Kevin Barry, “Fjord of Killary”
Kevin Barry’s “Fjord of Killary” (TNY, Feb. 1, 2010) is a fast-paced tale about a poet who buys an old hotel in a remote corner of western Ireland. Locals gather to drink at the hotel bar, which is tended by the narrator in the evenings, but the customers constantly dismiss him and his urbane ways. The hotel is staffed by promiscuous and scowling Belarusians.
The narrator is evidently in a midlife crisis: he hasn’t published anything in five years and he’s always trying to turn into a romantic version of himself (“I’d had a deranged notion that this would establish me as a kind of charming-innkeeper figure”). Buying the old hotel was part of his crisis.
The short story focuses on one night in which a storm ravages the town and the hotel floods. Led by the narrator, the people at the bar take refuge in a function room upstairs. As the night progresses, the narrator is swooped up again by a lyrical urge and he ends by saying that the “gloom of youth had at last lifted.” He grew up.
The highlight of the story is the dialogue, which is funny and brisk when left to the locals. But there are plenty of things to improve. I found myself squinting at an outrageous simile in the very first paragraph: the rain “came down like handfuls of nails flung hard and fast by a seriously riled sky god.” I may have swallowed it without the “seriously riled.” Maybe. (A later reference to paganism may justify the simile thematically, but stylistically it made me grit my teeth.)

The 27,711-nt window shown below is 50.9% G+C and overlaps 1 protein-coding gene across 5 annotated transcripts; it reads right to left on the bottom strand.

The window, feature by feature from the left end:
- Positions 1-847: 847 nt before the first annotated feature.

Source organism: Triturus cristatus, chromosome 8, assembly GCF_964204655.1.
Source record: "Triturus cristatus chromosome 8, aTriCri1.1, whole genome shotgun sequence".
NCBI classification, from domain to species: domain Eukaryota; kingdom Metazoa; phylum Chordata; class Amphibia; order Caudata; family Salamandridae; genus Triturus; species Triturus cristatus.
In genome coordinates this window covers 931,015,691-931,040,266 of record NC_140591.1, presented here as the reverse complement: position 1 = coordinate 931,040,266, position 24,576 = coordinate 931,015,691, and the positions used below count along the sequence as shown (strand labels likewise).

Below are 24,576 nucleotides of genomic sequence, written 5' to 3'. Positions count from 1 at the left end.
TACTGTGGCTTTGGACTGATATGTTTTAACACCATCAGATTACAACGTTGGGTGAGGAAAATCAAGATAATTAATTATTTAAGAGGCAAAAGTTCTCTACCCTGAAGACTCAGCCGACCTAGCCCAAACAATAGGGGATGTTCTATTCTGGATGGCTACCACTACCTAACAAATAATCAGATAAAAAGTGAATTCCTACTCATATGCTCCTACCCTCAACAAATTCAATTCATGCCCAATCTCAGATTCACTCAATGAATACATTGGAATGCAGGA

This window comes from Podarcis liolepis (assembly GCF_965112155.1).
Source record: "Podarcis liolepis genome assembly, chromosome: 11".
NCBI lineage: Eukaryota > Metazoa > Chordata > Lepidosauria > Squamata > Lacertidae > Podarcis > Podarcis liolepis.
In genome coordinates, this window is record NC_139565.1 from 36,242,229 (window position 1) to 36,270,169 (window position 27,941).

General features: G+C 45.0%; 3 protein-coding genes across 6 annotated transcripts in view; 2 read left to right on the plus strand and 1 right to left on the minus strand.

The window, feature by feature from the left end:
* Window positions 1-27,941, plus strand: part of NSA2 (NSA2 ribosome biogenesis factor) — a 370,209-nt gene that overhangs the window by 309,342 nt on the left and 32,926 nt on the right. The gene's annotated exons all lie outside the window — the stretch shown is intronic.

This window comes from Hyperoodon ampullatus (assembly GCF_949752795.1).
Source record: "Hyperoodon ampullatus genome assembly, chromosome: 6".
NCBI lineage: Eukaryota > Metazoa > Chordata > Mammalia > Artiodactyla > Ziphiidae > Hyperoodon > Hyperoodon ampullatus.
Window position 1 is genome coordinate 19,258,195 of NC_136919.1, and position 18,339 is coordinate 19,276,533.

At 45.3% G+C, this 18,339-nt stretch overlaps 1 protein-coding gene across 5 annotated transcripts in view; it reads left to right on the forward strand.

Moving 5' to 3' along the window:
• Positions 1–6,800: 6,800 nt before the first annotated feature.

Here’s another example of something to improve. After a nice and jagged conversation among the customers about how long it took to get from A to B, iterated about ten times, the narrator slides this in: “The primary interest of these people’s lives, it often seemed, was how far one place was from another, and how long it might take to complete the journey, given the state of the roads.” We had already seen this at work (and we do repeatedly throughout the story); why bother describing it?
The biggest flaw, though, was that the story seemed to ramble and stuff itself with unnecessary descriptions. In fact, I would’ve suggested beginning the story at the end of the second page, when the story says, “Bill Knott was now reckoning the distance to Derry if you were to go via Enniskillen.” Sure, spice up the opening to make it stronger. Add a dash of the good dialogues from the previous pages. But the story could be told in its entirety from that point on, and we wouldn’t miss a thing. That’s a good sign that the author and editors would’ve done well to befriend the delete button. A leaner, more powerful story would emerge.